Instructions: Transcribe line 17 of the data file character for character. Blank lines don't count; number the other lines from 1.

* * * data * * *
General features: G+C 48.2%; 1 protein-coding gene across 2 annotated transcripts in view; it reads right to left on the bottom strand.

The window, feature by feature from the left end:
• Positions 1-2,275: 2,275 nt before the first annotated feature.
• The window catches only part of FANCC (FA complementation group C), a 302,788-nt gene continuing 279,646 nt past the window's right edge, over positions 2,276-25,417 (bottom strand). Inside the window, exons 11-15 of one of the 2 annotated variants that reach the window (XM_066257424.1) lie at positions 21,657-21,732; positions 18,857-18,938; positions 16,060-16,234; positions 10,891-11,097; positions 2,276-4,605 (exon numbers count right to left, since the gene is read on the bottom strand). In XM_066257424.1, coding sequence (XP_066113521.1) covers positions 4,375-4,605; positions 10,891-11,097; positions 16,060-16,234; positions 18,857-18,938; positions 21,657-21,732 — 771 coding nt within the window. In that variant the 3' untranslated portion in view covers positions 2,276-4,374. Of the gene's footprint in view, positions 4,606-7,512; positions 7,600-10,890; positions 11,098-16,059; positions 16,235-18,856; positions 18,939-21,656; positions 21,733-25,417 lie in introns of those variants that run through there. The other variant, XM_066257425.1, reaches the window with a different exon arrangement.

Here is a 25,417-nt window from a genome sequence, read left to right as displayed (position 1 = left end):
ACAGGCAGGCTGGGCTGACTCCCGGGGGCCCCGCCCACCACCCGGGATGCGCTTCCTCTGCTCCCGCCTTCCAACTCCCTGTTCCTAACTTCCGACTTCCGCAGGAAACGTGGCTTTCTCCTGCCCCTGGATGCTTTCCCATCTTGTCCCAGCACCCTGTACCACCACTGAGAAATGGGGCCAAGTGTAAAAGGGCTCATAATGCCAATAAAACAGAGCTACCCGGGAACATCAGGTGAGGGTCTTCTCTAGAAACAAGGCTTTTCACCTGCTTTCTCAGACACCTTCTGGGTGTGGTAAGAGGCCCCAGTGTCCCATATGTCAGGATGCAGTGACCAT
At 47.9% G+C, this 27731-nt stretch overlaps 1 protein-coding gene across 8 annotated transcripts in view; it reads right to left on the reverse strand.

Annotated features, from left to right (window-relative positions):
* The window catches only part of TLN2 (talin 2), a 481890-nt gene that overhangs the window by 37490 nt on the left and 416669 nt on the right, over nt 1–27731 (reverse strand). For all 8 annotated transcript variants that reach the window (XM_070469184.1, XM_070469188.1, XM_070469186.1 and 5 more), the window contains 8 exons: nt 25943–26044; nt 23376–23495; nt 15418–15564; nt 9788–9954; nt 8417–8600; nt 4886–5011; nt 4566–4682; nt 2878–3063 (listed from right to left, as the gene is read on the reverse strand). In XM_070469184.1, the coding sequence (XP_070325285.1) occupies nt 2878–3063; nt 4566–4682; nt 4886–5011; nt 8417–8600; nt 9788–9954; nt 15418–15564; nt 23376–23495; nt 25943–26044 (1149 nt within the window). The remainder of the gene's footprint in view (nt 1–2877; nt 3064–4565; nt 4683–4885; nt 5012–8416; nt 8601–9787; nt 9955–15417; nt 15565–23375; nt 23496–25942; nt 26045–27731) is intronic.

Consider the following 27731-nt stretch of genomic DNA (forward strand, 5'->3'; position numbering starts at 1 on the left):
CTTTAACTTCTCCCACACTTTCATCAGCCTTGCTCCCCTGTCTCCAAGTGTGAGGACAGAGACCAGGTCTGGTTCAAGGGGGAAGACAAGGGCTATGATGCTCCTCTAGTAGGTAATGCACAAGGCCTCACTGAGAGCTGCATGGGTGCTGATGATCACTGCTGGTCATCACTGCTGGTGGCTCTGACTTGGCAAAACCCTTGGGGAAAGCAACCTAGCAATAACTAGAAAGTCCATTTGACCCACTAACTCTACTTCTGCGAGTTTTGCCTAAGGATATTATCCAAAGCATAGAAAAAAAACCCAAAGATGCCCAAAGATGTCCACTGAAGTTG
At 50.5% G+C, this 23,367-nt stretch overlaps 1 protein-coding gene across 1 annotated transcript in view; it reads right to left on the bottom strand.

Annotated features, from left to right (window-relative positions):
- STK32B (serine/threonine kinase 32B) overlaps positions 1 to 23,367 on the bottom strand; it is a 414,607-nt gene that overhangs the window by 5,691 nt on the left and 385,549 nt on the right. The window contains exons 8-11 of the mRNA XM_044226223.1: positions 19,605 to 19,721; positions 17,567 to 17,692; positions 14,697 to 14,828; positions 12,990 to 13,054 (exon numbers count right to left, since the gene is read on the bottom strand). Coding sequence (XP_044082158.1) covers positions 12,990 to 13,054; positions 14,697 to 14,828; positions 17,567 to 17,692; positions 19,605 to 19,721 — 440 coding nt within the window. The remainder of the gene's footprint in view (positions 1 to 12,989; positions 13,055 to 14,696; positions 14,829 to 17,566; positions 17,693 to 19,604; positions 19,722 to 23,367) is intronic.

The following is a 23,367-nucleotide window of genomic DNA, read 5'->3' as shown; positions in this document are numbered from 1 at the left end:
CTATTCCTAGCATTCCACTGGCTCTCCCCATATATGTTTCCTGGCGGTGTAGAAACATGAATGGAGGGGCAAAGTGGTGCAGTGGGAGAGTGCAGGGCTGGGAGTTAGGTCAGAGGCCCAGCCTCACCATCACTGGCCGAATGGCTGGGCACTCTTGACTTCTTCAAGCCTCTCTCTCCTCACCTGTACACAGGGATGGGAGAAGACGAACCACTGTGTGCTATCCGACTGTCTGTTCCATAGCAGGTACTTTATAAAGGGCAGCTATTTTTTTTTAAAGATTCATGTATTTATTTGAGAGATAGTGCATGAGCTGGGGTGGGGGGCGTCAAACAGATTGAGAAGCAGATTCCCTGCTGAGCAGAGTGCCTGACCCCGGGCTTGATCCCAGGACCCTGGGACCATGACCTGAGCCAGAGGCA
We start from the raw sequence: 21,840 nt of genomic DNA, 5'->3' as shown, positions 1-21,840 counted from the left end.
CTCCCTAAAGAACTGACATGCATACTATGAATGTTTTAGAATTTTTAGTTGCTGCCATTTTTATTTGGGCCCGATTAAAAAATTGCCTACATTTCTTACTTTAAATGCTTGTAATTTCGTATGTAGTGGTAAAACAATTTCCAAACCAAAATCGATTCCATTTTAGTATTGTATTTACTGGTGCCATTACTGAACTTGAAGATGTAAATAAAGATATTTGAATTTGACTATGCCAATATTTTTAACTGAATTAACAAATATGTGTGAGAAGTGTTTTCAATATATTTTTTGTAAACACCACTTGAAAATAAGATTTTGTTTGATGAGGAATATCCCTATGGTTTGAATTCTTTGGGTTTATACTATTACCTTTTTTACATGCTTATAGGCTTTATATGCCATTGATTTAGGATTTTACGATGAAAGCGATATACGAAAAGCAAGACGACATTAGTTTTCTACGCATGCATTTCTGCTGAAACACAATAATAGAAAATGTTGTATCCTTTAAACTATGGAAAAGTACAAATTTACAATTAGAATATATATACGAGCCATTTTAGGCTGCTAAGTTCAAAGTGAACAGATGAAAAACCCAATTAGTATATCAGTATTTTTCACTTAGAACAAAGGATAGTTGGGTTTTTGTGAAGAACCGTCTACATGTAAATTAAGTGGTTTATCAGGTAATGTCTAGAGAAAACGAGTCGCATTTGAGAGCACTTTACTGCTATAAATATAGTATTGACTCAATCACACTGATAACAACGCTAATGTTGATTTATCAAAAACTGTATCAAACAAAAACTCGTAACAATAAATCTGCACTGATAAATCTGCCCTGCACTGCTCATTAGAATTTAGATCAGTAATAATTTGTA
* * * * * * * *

We start from the raw sequence: 21,840 nt of genomic DNA, 5'->3' as shown, positions 1-21,840 counted from the left end.